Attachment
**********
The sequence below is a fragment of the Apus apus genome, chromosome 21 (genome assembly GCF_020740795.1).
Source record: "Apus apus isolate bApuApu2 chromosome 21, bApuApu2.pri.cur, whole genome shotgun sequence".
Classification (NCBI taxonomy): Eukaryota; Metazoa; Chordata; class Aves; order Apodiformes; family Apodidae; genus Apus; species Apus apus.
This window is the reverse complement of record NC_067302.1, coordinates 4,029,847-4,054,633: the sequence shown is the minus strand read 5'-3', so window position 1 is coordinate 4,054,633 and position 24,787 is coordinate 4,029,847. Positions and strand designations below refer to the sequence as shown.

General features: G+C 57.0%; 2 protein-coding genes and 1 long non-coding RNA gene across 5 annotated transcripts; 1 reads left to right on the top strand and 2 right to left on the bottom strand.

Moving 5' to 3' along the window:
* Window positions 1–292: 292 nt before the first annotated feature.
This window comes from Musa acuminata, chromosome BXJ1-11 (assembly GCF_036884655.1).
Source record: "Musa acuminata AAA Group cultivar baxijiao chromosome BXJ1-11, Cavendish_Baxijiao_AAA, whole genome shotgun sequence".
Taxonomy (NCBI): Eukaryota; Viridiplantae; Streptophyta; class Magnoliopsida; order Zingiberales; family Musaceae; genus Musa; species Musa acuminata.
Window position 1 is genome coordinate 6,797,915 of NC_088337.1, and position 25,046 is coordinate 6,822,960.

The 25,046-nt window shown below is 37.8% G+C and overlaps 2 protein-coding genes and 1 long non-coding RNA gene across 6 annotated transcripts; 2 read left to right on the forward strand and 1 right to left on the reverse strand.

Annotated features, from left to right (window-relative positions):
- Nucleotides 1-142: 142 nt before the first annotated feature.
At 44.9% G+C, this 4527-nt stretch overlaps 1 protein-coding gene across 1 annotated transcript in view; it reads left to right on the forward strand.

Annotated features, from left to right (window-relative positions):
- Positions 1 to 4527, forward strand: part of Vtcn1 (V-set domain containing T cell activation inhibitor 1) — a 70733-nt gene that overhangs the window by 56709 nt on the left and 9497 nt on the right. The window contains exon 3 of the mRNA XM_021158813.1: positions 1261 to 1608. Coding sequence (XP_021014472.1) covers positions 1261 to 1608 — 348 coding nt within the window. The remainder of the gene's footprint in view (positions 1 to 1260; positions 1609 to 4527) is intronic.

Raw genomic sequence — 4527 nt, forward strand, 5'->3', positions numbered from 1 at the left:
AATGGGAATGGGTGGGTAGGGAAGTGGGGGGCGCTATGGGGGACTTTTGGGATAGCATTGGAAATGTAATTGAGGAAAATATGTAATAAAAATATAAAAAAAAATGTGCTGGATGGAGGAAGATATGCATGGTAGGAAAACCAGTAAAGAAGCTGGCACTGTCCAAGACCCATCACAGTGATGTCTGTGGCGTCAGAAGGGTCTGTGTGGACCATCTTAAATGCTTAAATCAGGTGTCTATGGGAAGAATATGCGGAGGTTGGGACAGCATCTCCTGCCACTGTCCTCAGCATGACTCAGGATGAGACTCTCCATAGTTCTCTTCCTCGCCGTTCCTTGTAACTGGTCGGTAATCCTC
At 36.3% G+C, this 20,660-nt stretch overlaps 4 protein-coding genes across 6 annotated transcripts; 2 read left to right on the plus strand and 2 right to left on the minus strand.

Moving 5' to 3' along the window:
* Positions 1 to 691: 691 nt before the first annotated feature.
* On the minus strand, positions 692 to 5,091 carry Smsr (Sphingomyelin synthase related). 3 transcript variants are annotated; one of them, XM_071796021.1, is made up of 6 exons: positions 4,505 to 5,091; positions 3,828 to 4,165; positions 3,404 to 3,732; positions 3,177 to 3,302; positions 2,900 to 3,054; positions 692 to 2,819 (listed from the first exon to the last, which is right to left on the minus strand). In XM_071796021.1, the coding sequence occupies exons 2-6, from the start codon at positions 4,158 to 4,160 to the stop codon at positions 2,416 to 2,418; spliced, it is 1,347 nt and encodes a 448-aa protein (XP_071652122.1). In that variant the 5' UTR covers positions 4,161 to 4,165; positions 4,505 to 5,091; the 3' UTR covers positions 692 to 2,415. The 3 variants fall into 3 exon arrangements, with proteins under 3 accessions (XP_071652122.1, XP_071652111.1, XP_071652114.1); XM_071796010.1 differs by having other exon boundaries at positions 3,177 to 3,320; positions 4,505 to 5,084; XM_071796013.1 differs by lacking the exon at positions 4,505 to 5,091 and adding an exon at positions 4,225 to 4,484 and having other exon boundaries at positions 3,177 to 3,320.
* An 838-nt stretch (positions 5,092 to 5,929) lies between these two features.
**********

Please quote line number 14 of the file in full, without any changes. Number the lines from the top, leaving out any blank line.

- Nucleotides 1-142: 142 nt before the first annotated feature.